October 21, 2014

Featured Image: Cedar and wood carvings

Cedar and wood carvings

KMS (Ken Schels' website) … [Read more...]

Today in History: Alexander Calder

painting by Alexander Calder

Today in History–July 22–the Library of Congress features artist Alexander Calder, born on this date in 1898 in Pennsylvania. Calder's mother was a painter and his father was a sculptor but Alexander began his career as a mechanical engineer. That early career choice served him well as an artist later when creating his first motor-driven sculptures, later dubbed "mobiles". Learn more by visiting the Today in History section, then clicking the links below. Alexander Calder born from America's … [Read more...]

Today in History: Daniel Chester French

Chesterwood, Daniel Chester Wood's studio

Today in History–April 20–the Library of Congress features sculptor Daniel Chester French, born on this day in 1850. Encouraged to pursue a career as an artist by Louisa May Alcott, French completed his first big commission for the statue The Minute Man, when he was just 25.  Find out more about this preeminent monumental sculptor who also created the Lincoln Memorial sculpture by visiting the Today in History section, then follow the links below to access primary sources about French and the … [Read more...]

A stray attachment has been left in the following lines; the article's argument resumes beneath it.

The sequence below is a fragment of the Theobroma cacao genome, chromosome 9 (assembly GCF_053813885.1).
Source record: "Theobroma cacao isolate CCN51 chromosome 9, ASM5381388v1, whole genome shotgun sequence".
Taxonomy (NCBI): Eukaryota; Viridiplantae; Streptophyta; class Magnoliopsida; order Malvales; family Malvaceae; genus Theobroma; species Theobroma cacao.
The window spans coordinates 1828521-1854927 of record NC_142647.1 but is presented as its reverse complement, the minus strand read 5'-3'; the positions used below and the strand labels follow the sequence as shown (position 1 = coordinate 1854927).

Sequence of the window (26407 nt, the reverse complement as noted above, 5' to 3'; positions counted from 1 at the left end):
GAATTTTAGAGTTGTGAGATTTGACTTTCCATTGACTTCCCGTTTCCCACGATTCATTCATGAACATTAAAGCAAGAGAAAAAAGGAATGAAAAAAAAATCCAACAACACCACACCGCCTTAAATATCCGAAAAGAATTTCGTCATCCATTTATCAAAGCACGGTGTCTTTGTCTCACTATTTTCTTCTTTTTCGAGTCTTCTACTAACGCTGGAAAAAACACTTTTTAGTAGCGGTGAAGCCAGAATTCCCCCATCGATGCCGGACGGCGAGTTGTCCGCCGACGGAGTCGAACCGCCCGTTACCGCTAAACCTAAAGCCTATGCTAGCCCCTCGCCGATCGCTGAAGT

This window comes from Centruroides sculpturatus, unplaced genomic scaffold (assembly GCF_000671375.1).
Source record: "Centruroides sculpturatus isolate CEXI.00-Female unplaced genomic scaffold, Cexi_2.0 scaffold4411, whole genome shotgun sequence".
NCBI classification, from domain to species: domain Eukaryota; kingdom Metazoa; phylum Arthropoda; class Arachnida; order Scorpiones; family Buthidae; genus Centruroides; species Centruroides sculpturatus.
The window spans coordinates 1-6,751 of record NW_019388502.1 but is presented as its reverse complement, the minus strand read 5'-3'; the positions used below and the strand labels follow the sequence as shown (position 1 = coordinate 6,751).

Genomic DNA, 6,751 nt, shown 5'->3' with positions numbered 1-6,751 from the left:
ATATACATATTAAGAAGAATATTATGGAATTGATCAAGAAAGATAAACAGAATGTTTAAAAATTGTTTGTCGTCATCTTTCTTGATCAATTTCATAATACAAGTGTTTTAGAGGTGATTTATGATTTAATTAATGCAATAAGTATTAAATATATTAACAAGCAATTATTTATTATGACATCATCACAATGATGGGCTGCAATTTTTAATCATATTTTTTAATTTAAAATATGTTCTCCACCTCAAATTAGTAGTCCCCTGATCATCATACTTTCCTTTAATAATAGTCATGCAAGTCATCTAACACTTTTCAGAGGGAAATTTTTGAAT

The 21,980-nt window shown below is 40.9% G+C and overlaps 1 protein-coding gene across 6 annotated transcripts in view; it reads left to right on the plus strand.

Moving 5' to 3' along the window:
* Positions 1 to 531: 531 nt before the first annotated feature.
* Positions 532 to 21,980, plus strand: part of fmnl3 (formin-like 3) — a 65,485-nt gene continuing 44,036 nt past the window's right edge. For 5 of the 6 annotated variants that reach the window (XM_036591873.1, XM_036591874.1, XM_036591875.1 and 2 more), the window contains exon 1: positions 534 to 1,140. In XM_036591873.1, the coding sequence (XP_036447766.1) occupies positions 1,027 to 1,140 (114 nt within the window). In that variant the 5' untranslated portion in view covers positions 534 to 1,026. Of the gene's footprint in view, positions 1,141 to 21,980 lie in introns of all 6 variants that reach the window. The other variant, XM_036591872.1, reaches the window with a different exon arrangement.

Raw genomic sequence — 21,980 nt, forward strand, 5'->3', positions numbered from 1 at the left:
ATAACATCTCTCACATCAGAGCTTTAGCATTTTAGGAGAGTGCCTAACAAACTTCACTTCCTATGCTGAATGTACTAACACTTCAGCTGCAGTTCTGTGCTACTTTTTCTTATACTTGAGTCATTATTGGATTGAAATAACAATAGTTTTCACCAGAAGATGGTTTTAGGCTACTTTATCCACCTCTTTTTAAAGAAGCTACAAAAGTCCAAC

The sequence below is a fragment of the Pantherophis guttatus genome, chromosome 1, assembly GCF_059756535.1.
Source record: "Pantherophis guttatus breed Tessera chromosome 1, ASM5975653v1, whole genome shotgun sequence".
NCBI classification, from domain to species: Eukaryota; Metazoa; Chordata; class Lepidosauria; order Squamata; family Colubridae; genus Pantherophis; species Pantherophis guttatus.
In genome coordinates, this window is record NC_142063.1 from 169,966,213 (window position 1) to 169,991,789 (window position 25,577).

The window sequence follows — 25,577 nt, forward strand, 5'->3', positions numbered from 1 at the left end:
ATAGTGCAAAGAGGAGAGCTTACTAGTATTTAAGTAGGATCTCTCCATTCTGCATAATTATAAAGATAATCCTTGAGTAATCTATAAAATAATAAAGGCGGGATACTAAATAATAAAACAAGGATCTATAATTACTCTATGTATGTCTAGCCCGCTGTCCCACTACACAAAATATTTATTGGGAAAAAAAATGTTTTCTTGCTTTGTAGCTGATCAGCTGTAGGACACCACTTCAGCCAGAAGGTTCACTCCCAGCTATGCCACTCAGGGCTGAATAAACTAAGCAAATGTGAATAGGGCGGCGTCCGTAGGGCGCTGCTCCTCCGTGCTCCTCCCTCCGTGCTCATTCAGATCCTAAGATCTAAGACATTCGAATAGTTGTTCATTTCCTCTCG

Learning from the Source: Mourning Lincoln & the Art of Tribute

Our noble chief has passed away: elegy on the death of Abraham Lincoln words by Geo. Cooper; music by J.R. Thomas.

From the Library of Congress bicentennial exhibition—With Malice Toward None—we learn a bit about the profound effect Abraham Lincoln's death had on people all over the world. The assassination of President Abraham Lincoln on Good Friday, April 14, 1865, had a tremendous impact both in the United States and abroad. People in Great Britain, which had favored the South, mourned as if Lincoln had been their leader. France, whose citizens had made no secret of their sympathy for the Union, paid … [Read more...]